5. Inspect the Camper

Now that you’ve found your target truck camper, it’s time to inspect it. If your knowledge and confidence of RVs and truck campers is lacking, you might want to take a certified RV mechanic or a friend with you who is knowledgeable about such things. Conducting a thorough inspection of the camper is critically important. It lets you know if the camper is worth the investment and lets you know if there are any issues or defects that you can leverage to negotiate a fair price. For example, a camper with a defective refrigerator can be costly to repair, especially if it needs to be replaced. The same applies to a rotted out section of the roof. As for the items to bring with you to the inspection, I recommend bringing a flashlight, a tape measure, and a multi-meter at a minimum. A PDI check list is also recommended (these can be found on the Internet). Depending upon the age and condition of the camper, you may also want to bring a 12 volt battery to test the 12 volt system in the camper. Discuss the condition of the battery with the seller ahead of time to ensure that you’re prepared.

6. Look for Leaks

When it comes to used RVs, it’s important to know that water intrusion is an RV owner’s worst nightmare. It doesn’t matter how expensive a camper is, water intrusion, if left unchecked, can rot out entire sections of a camper’s roof, walls, and flooring. The trouble is many owners don’t keep up on caulking to keep their rigs water tight and when leaks occur they’re often difficult to detect. Moreover, the amount of damage that a leak can cause increases over time, so the longer a rig sits out in the weather without any kind of maintenance the worse the damage can become. Because of this, the location where the camper has been sitting can sometimes be important. I’d much rather buy a camper that’s been sitting in the desert southwest than one that’s been sitting in an area that gets a lot of rainfall like in the Pacific Northwest or in the southeast (unless the rig has been under cover).

So what things should you specifically look for when it comes to water damage? I like to start the inspection inside. Use all of your senses when inspecting the camper. Does the inside of the camper smell dank and musty? If the answer is, yes, this usually means leaks. Closely inspect the ceiling and floor for tell-tale signs of water leaks, these include things like stains, peeling wallpaper, and bubbling laminate on the walls and cabinets. Black mold is another dead give away for a persistent leak and should give you cause to run, not walk away from the deal. Tap on the floors, especially around the edges, with your knuckles or the handle of a screw driver to ensure that the floor is firm and solid, not soft and spongy.

Fan-tastic Vent Fan
Old and cracked caulking on rooftop vents and fixtures usually indicates leaks.

7. Inspect the Roof and Body

Outside, you’ll want to get up on the roof and inspect the caulking around the fan covers, skylights, and solar panel mounts. Old and cracked caulking is a sure sign of leaks. Again, tap the roof around all openings and penetrations for evidence of water damage. A soft and spongy section of the roof is a dead give away for a leak and a costly and time-consuming repair. All penetrations on the sides of the camper should also be examined. These include things like running lights, jack mounts, and windows. For campers with fiberglass siding, closely inspect the sides of the camper for evidence of delamination. Grab and wiggle the jacks for signs of frame damage caused by wood rot. Likewise, grab each of the four tie down anchors to ensure they’re firm and rock solid. After doing this closely inspect each tie down anchor for any evidence of frame damage.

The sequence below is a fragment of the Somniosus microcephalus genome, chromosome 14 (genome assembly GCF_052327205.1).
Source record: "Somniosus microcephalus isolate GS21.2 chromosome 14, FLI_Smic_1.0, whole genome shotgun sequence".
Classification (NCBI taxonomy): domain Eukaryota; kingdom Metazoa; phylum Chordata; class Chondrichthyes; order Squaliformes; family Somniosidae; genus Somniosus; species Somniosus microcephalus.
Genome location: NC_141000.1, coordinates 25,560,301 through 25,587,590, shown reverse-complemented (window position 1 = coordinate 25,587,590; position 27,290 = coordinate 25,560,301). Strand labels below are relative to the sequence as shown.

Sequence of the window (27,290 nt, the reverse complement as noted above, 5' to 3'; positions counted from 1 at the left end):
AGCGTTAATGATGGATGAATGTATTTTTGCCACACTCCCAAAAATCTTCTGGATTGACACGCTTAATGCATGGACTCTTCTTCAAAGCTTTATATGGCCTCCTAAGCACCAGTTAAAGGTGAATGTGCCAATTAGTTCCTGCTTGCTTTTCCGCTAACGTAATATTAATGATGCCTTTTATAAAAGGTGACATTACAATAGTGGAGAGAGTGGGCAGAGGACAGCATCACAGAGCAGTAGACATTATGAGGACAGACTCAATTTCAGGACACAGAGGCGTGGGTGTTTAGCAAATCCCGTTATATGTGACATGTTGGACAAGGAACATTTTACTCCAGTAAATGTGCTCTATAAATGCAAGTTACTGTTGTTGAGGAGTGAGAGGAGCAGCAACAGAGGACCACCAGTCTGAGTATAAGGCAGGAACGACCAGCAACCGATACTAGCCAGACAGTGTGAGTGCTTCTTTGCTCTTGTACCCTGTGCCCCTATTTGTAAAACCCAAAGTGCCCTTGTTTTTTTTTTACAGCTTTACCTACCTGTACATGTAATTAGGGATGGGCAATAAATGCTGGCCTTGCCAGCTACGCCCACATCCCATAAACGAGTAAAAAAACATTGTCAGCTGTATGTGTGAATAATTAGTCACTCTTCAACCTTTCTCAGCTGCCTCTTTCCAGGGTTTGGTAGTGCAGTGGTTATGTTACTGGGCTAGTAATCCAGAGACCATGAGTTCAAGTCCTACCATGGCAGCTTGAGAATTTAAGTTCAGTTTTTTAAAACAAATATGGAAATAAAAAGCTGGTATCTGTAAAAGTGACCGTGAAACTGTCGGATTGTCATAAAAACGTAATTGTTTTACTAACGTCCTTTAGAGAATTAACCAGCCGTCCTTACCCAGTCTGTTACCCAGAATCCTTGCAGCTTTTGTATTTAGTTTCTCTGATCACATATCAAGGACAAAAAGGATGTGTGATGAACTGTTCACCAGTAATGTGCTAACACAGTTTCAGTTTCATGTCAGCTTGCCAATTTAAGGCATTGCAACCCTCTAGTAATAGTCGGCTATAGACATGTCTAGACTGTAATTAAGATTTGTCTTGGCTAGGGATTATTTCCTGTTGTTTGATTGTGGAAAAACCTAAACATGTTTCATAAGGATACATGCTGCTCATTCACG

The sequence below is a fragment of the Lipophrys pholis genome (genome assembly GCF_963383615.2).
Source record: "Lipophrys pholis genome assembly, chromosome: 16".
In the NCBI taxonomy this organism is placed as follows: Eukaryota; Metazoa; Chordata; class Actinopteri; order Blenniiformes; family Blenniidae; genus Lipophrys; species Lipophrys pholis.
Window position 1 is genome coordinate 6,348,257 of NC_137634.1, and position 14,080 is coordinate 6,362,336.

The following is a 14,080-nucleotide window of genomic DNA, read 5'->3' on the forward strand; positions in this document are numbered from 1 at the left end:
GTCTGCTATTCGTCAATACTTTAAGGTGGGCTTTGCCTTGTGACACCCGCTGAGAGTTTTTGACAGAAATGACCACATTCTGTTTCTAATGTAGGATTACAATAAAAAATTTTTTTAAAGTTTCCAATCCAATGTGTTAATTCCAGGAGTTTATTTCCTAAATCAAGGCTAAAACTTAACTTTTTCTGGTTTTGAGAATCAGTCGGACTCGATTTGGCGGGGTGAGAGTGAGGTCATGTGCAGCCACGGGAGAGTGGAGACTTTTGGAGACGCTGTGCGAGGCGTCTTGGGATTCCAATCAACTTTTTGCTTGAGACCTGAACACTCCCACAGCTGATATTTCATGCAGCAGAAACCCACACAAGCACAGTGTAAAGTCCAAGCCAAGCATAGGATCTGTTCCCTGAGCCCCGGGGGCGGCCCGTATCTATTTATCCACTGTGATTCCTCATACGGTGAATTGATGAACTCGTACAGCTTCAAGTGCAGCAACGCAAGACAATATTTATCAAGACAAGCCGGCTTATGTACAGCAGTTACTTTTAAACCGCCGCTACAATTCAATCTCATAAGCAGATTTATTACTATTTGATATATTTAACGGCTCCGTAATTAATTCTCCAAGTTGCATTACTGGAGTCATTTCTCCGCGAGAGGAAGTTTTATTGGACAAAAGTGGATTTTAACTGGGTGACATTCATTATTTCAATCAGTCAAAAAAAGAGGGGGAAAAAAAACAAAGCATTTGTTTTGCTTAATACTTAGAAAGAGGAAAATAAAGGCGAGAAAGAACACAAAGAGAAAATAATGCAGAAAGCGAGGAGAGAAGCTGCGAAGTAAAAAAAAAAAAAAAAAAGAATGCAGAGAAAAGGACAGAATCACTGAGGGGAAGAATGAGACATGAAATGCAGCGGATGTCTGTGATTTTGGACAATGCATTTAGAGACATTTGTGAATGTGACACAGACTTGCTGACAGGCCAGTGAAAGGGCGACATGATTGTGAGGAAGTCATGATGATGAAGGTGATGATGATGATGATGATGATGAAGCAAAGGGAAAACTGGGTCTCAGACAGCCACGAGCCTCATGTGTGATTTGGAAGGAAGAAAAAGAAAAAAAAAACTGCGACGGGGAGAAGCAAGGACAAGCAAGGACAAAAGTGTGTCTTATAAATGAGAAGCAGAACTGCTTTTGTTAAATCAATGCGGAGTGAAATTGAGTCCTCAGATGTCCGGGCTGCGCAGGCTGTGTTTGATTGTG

8. Inspect the Electrical System

If the camper passes your initial eye and nose test, and appears to be structurally strong, you can proceed with the rest of the inspection. I like to test the camper’s electrical systems first. With the camper plugged in to shore power (or a generator) test the air conditioner and microwave, these are high amp draw devices and will give the camper’s 110 volt electrical system a good stress test. Disconnect the 12 volt battery to test the camper’s AC to DC converter. If the converter is working properly all of the camper’s 12 volt devices like the lights, fans, and the water pump will work. At this time, you’ll want to make sure that the refrigerator and furnace and all AC and DC outlets are in proper working order.

If the 110 volt AC side checks out, move on to the 12 volt electrical system. Check the voltage of the battery (or batteries) at rest using your multi-meter. At a minimum, the voltage of the battery should be 12.4 volts. Reconnect the battery and unplug the camper from shore power. If the camper’s battery is in good shape, all of the 12 volt devices like the lights and fans should work. If the camper is equipped with either a three-way refrigerator or a DC compressor refrigerator now is the time to check it for proper 12 volt operation. Lastly, if the camper has a solar power system, check the charge controller for a proper charge (to test this you’ll need to check the camper during daylight hours, of course). Be suspicious of a seller unwilling to test any appliance for proper operation. Most of the time, this won’t be an issue, but if it is, you should walk away from the deal.


9. Inspect the Propane and Plumbing